Charter schools, their advocates say, are designed to offer an alternative for parents and kids who have given up on regular Chicago Public Schools.
Just give us a chance, they say. Customers will be lined up out the door to move to something better.
But not in the case of one Albany Park charter school. Aspira-Haugan Middle School has decided to offer what amounts to a $100 bounty for every kid lured through its doors.
The student must "attend through September to qualify for the $100 gift card," the small print on the offer states. So, no hanky panky and double-enrollment somewhere else, guys.
But "there is no limit" on how many bounties an individual -- or a parent with a big family -- can collect. Sometimes, I guess, it just pays to be a soccer coach.
Students also get free uniforms, school supplies and a computer "for home use," the flier says.
Aspira-Haugan Principal Michelle Garcia-Jones failed to return several phone calls seeking comment on stuff like where the "gift card" is good.
But the Chicago Public Schools teacher who sent me a copy said the flier, which includes a "$100 coupon" -- in big black letters -- was stuffed in mailboxes throughout the Albany Park area.
CPS says it is "reviewing" the coupon offer -- which may work at, say, a grocery story with too much pop on hand -- but it would seem to be somewhat antithetical to what charters are supposed to be.
Phyllis Lockett, who runs the Renaissance 2010 charter development program for the Civic Committee of the Commercial Club, was a bit more explicit.
Luring kids to charters with cash rather than a quality education "is a bit much," she says. "That wasn't quite the goal. The goal was to give people alternatives who need one."
CPS promises to get back to me when they complete their review.
Meanwhile, perhaps they could get smart. How about a $200 bounty -- $400 for the really lousy schools? That would shut up a lot of gripes.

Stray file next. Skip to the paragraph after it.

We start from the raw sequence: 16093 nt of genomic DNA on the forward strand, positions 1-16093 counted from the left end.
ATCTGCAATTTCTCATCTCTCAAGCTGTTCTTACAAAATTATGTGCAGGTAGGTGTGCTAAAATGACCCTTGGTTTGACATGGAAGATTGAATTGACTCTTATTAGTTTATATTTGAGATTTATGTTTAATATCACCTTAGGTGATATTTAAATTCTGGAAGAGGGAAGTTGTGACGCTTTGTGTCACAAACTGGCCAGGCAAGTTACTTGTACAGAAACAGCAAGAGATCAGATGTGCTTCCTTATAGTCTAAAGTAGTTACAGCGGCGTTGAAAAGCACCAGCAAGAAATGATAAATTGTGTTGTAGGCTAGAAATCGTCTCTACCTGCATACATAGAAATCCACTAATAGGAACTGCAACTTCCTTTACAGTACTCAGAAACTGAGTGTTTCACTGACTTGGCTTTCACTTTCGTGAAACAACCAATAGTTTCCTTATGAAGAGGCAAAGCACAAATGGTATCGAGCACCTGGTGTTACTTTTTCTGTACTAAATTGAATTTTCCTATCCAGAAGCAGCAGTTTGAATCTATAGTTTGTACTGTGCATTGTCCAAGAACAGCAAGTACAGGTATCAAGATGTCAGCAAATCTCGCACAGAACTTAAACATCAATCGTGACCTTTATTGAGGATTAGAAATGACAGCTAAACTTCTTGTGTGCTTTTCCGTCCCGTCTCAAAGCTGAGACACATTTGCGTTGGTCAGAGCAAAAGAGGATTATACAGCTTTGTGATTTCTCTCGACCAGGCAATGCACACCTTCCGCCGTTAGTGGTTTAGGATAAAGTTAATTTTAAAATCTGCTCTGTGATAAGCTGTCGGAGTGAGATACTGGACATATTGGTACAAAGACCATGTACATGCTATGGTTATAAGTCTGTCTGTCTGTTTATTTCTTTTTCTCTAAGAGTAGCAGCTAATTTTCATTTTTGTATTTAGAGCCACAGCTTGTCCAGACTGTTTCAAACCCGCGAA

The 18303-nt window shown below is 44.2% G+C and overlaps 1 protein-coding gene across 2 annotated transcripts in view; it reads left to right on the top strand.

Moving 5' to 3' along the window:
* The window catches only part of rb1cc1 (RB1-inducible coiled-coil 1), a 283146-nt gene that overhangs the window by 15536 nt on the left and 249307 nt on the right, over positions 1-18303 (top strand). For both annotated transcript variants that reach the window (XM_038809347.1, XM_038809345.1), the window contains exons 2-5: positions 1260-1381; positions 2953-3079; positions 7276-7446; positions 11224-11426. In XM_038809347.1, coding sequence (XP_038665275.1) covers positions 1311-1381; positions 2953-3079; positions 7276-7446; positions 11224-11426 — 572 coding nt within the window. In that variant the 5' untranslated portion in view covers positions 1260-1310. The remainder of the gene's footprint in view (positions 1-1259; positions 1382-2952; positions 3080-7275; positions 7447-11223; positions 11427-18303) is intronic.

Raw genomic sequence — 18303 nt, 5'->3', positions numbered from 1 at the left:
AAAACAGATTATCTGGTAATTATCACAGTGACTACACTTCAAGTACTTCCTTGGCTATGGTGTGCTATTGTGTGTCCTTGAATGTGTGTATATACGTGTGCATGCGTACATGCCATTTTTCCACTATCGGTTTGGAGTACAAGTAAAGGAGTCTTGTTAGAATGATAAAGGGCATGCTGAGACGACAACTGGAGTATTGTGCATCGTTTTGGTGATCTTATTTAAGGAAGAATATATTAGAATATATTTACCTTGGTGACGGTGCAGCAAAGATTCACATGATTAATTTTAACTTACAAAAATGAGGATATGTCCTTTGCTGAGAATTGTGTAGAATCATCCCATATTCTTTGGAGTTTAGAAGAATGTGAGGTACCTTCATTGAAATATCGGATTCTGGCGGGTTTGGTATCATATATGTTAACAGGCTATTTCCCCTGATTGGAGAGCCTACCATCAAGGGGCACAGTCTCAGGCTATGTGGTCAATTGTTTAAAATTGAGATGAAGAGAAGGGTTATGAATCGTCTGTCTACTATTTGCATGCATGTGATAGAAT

SCHOOL FIRES TEACHER AFTER ALLEGED RACIST REMARKS: TEACHER APPARENTLY MADE DEROGATORY COMMENTS ABOUT LATINOS, May 10, 2006, CBS2Chicago.com
An art teacher at a charter middle school on Chicago’s Northwest Side has been fired.
The punishment came after an emotional meeting Wednesday night at the Aspira Haugen Middle School in Albany Park.
CBS2's Rafael Romo reports the teacher was accused of making racist remarks to her students.
"She was going at it. She was yelling at us. She was saying that we were criminals, that the march was a waste of time," said student Yaritza Perez. "And I told her: 'You shouldn't say that to us because we're kids.'"
The kids who were in the classroom when the incident happened last week say their art teacher made racial comments during class for no apparent reason.
"And then she said that she doesn't know what we're doing here, that we were born only to clean floors and bathrooms and that she wants everybody to go back to their country," said student Jeanette Reyes.
On Wednesday night, officials announced that the teacher has been fired during a meeting with parents.
Many parents demanded the teacher's dismissal and were anxiously waiting for swift action.
"No one, no one, no one in this world needs … has the right to make such a statement about any race, any race. So, I think the situation was solved," said parent Maria Torres-Glaister.
The president of the school board says the decision took a few days because they needed to do a thorough investigation.
On the advice of their lawyers, the board decided Wednesday their only option was termination.
"This is really an unfortunate situation. It's unfortunate for the staff, it's unfortunate for the students, the morale of the school. It's very unfortunate for the teacher involved," said Sonia Sanchez with ASPIRA of Illinois.
Some students didn't come to school for the last few days in protest of the incident.
All teachers will now have to undergo sensitivity training.